None of the guys looks very masterful. No wonder - they are being devoured by brutal beasts. Typically the beasts are after his (or her) ears. That's a bit strange but they had little choice - all heads must be roughly on the same level, after all. But note that in one of the finials the beasts (Possibly ibexes) bite the guy in his neck. Note also that the guy has a full body including arms in the last picture. That might be seen as the last stage before he starts to defend himself by gripping the beasts at their necks.
All that's needed now is the central figure using his arms for holding the beasts at bay. That's what we get. Here are examples:
   
Luristan; Master animals
Tube man strangling the beasts
     
Luristan; Master animals
Luristan; Master animals
Emerging Masters
     
We have early masters of Animals here. And this includes at least one female Master or better Mistress, see below.
   
Luristan; Master animals
Emerging Masters
     
The faces do no longer express suffering; they look rather masterly now. In contrast, the beasts are suffering. Their snouts are open, perhaps because they still want to snap for the ears but more likely because they are suffocating.
The figures are still rather tube like. And there are no chickens yet. However, we have on occasion a second face on the body of the figure. Right were his (or her) stomach would be. Maybe this indicates "You are no longer going to eat me. I'm going to eat you (or your products like eggs, milk, wool, piglets, meat)".
We have one more step to go for the fully developed Master of Animals as shown here (and in this link)
   
   
Luristan; Master animals
Full Masters of Animals
Source: Left: One of mine; Right: British Museum
     
What is the meaning of the chicken heads always there? We wouldn't ask this question if it would be a noble eagle or falcon head. But chicken?
I believe that this signifies complete mastery over the beasts: its domestication. First I feared you, then I stood up to you, killed and ate you, and now you are my pet and I am your god. You live with me and yield to me in all respects.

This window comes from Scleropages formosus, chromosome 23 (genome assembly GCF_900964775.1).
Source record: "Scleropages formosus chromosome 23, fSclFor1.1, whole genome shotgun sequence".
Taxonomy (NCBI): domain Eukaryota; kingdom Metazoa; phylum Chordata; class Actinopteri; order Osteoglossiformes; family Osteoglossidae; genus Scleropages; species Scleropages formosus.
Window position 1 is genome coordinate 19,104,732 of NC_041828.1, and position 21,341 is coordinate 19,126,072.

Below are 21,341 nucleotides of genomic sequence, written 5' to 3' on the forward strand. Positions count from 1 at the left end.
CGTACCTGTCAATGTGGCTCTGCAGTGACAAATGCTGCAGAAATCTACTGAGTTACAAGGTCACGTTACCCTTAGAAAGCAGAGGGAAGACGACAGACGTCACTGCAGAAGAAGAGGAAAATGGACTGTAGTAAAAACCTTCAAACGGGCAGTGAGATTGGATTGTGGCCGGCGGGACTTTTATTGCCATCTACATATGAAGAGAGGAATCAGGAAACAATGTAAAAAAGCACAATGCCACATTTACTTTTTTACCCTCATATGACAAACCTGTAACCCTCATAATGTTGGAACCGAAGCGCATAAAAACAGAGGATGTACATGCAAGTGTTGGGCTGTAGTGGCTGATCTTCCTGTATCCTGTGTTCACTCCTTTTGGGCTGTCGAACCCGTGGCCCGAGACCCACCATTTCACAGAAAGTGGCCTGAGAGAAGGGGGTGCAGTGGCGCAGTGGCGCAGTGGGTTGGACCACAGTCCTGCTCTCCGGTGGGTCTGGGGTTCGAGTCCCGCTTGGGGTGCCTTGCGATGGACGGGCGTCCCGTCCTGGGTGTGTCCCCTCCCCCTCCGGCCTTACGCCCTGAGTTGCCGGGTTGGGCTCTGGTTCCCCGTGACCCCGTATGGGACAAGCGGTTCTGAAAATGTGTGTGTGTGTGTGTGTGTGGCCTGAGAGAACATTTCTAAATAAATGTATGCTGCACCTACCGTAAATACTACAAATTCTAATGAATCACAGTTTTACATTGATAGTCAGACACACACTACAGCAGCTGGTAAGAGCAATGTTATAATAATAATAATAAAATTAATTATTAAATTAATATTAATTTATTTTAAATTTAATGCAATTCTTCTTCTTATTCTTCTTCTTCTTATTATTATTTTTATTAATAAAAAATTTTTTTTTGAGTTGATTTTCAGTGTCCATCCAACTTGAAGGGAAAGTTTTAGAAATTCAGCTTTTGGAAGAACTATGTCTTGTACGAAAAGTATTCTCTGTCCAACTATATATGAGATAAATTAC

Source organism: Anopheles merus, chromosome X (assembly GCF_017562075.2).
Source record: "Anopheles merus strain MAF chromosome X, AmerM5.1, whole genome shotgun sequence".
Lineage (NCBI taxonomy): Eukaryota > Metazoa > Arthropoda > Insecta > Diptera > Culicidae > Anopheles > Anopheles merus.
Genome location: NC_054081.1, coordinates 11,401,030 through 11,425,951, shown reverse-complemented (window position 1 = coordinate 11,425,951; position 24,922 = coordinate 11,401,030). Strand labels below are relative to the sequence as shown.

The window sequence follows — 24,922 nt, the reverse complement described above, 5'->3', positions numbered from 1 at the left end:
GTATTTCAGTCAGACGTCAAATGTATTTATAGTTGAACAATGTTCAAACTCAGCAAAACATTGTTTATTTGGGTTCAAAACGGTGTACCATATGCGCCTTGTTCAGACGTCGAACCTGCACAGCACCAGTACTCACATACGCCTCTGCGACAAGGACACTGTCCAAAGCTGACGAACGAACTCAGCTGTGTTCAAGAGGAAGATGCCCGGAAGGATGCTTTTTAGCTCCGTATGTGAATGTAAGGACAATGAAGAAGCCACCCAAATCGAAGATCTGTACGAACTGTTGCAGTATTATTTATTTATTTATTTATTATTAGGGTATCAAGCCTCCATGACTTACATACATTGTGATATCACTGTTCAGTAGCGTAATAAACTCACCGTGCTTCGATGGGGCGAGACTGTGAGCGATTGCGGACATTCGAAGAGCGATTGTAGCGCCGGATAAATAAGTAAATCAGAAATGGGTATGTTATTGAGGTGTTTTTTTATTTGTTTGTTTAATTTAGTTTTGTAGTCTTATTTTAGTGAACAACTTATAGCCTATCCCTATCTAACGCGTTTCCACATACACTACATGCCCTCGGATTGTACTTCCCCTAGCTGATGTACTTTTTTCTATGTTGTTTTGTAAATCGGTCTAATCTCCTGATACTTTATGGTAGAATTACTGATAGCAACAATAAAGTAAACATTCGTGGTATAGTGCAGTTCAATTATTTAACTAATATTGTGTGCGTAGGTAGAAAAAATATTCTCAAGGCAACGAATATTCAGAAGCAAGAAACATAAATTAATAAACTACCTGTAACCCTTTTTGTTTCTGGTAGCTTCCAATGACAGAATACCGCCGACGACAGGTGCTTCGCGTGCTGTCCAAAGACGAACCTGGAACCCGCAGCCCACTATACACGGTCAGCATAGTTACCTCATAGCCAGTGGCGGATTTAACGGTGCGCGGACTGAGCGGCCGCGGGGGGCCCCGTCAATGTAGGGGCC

"(Domesticated) chickens arrived in the Middle East starting with Iran at 3900 BCE, followed by Turkey and Syria (2400–2000 BCE) and into Jordan by 1200 BCE" says an Internet source, so the Luris might have had chickens running around. They also must have had dogs, pigs, cows, sheep and goats, so why use the lowly chicken on your finial? Well, bronze dogs couldn't be told from wolves, and cows, pigs, sheep and goats have broad heads that do not go well with the flat figures. So we take chicken.
Well, not always. There seem to be a few MoA finials around that feature other domestic animals in addition to the chicken. One with goats is shown above on the right, and a wildly overblown one with chicken, lots of heads and cows is shown below. Note that the cows also subdue the once fearful beasts.
     
Luristan; Master animals
Cows strangling the beast
Source: Wiki commons; used to be part of the collection of the Harvard museum
     
Here is another one with goats:
     
   
Maser of Animals
MoA with goats
Source: Barakat Galery
     
If these MoA finials are not fakes, they certainly strengthen my argument.
That's it. Let's summarize:
  • The "Masters of Animals" are predated by "Victims of Animals".
  • Masters appear in two stages: Partial mastery (hunting, killing, eating); no chickens attached
  • Full mastery by domestication. Chickens (always) plus other domesticated animals (rare) are attached to the beasts.
Once more: This might all be BS; I agree. However, I have not found anything "better" in the literature so far. In fact, I have not found anything that explains the role of the chicken or recognizes the victim of animal finials. I can't claim that I have read everything published to Luristan bronzes but I believe that not much will turn up by further reading.

1) Bruno Overlaet: LURISTAN BRONZES - THE FIELD RESEARCH Encyclopædia Iranica , online edition, 2016. This link opens a copy of the paper